Pete Carroll has never been much of a disciplinarian. He’s a free spirit who encourages the same in his players.
It’s partly why his team is always at the top of the league in penalties. It’s also why his players feel free to express themselves — even if they make Carroll look like a fool.
They certainly did Thursday night in a division-clinching 24-3 win over the Rams.
The Hawks committed 13 penalties — 10 of them mental errors that reflected that well-documented lack of discipline. And Richard Sherman went off on his coaches again.
If the Seahawks had been playing almost anyone other than the Rams and rookie QB Jared Goff, Seattle might have lost that game.
The mental mistakes started early, with Mark Glowinski and Germain Ifedi committing false starts on the first drive. That was part of eight encroachment errors by Seattle in the game.
Cassius Marsh added to the brainfart-fest on the punt to end that first series, penalized for apparently flipping off the Rams on the sideline. On the ensuing Rams possession, he then jumped offside. Cliff Avril, Michael Bennett and Frank Clark also jumped offside once each.
Luke Willson played a pretty good game, drawing a key holding penalty and scoring a touchdown, but he also contributed to the four false starts (Ifedi had two).
Willson’s falsey came on first-and-goal, sending Seattle back to the 9-yard line. The Hawks eventually scored — but Sherman apparently went off on Darrell Bevell for calling a pass from the 1, which was almost intercepted. Sherman was already pissed about having to play a Thursday “poopfest,” and he decided to take out his annoyance on his coaches.
“I don’t like when we throw the ball at the 1,” Sherman said. “We throw an interception at the 1. Luckily it went incomplete, and I wasn’t going to let them continue to do that.
“I’m upset about us throwing from the 1,” he added. “I’d rather do what most teams would do and make a conscientious decision to run the ball straight up the middle.”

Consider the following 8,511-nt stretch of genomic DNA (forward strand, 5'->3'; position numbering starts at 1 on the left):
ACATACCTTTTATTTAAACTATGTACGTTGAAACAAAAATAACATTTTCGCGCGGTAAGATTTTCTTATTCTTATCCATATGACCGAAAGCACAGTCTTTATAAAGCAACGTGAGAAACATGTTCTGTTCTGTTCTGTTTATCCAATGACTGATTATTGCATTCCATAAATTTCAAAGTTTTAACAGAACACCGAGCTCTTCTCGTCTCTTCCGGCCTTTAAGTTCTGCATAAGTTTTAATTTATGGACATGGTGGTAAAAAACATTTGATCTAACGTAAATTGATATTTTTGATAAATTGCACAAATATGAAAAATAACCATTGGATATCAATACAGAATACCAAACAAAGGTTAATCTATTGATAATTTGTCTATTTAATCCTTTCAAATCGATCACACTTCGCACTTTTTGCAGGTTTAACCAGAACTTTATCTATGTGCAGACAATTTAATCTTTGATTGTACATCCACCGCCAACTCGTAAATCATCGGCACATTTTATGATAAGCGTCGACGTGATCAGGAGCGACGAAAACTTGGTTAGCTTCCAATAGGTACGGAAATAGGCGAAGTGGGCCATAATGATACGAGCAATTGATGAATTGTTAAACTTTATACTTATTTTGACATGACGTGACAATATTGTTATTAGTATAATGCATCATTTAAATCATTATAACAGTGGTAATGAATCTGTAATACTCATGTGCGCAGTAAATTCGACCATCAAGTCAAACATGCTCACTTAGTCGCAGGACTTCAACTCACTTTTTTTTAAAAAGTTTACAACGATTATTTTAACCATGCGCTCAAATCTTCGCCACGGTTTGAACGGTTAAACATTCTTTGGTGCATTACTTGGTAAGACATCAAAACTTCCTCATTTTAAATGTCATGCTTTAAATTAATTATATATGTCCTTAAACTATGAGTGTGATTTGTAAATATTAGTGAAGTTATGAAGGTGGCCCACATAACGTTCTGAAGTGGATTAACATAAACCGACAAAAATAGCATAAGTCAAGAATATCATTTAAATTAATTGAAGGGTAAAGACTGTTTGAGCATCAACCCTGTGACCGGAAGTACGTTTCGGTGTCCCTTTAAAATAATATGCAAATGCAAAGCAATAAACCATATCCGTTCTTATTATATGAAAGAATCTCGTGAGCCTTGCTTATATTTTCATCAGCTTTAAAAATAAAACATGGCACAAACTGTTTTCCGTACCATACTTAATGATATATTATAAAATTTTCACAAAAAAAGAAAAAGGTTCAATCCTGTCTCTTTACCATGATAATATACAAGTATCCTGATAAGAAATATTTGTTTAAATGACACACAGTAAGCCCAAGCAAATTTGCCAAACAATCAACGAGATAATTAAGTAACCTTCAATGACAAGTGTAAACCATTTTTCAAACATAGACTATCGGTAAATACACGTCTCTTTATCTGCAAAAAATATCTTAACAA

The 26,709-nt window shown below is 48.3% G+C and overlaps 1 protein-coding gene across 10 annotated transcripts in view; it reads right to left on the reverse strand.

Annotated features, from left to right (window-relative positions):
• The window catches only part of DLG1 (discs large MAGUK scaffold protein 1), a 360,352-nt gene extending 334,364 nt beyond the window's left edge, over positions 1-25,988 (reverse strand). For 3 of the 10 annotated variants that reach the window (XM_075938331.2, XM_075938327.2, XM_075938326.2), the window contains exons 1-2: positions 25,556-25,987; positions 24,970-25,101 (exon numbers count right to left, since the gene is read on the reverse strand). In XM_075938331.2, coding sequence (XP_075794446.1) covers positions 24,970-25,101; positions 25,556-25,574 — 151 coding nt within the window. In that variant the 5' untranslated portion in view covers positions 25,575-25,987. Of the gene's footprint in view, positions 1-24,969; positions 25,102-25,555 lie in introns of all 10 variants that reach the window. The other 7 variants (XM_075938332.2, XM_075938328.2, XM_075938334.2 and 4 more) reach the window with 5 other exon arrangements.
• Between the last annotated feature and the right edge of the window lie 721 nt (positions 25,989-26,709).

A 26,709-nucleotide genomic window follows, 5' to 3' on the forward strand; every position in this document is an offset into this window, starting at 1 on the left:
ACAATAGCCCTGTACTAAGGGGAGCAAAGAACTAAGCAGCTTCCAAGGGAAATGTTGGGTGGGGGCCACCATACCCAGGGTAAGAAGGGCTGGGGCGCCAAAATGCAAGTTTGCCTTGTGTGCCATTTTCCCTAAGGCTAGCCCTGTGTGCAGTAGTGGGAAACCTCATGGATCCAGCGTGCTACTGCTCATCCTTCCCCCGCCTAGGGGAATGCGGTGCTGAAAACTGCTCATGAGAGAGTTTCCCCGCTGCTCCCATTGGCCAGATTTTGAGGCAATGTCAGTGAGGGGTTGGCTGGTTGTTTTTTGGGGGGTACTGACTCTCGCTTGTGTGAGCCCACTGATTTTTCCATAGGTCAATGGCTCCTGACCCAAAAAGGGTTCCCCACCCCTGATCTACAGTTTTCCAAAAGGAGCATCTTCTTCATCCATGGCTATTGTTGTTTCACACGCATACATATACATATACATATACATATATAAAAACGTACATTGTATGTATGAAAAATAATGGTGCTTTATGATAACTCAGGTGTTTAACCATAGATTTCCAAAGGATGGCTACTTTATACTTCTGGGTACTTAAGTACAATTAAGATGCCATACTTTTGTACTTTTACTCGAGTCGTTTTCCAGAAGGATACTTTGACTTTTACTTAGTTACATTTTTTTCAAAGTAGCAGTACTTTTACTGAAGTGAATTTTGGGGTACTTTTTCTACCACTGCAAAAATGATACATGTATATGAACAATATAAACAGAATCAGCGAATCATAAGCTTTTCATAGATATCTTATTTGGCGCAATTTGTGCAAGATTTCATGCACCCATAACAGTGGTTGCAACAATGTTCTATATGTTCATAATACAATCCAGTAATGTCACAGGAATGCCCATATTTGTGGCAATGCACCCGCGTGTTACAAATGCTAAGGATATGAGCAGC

Carroll shrugged it off, like he always does. What else is he going to do?
“That was one of our guys who has as much emotion and passion for this game as you could ever want,” Carroll said. “And sometimes it goes one way where you’ve got to reel it back in. And he did exactly that. He did a nice job of coming back to poise and finished the game really well.”
After that, it was Bennett’s turn. He got a double whammy on back-to-back plays in the fourth quarter. After notching his first sack since Week 4 vs. the Jets, he celebrated with his well-known pelvic thrust, drawing a flag for unsportsmanlike conduct because he went over the line. That turned a fourth down into a first down.
“Yeah, that was three pumps. Definitely three pumps,” Tony McDaniel said. “I was counting out, 1, 2, oh no. … I talked to him in practice about it. I said, ‘Two pumps, Michael Bennett.’ I need to get back to a conversation where I’m gotta have a sit-down and have a talk with him. ‘Two pumps only, sir.’”
Carroll was not pleased, but what is he going to do? He really has no control over these guys — because he long ago chose to let them be themselves. All he could say was Bennett knows better, “doggone it.”
Karma bit Bennett on the next play, as he was knocked out of the game with a minor neck injury after a hellacious collision with Todd Gurley.
As they often do, the Seahawks overcame their sloppy, undisciplined play to clinch the NFC West title for the third time in four years.
But they made their coach look like a fool in the process.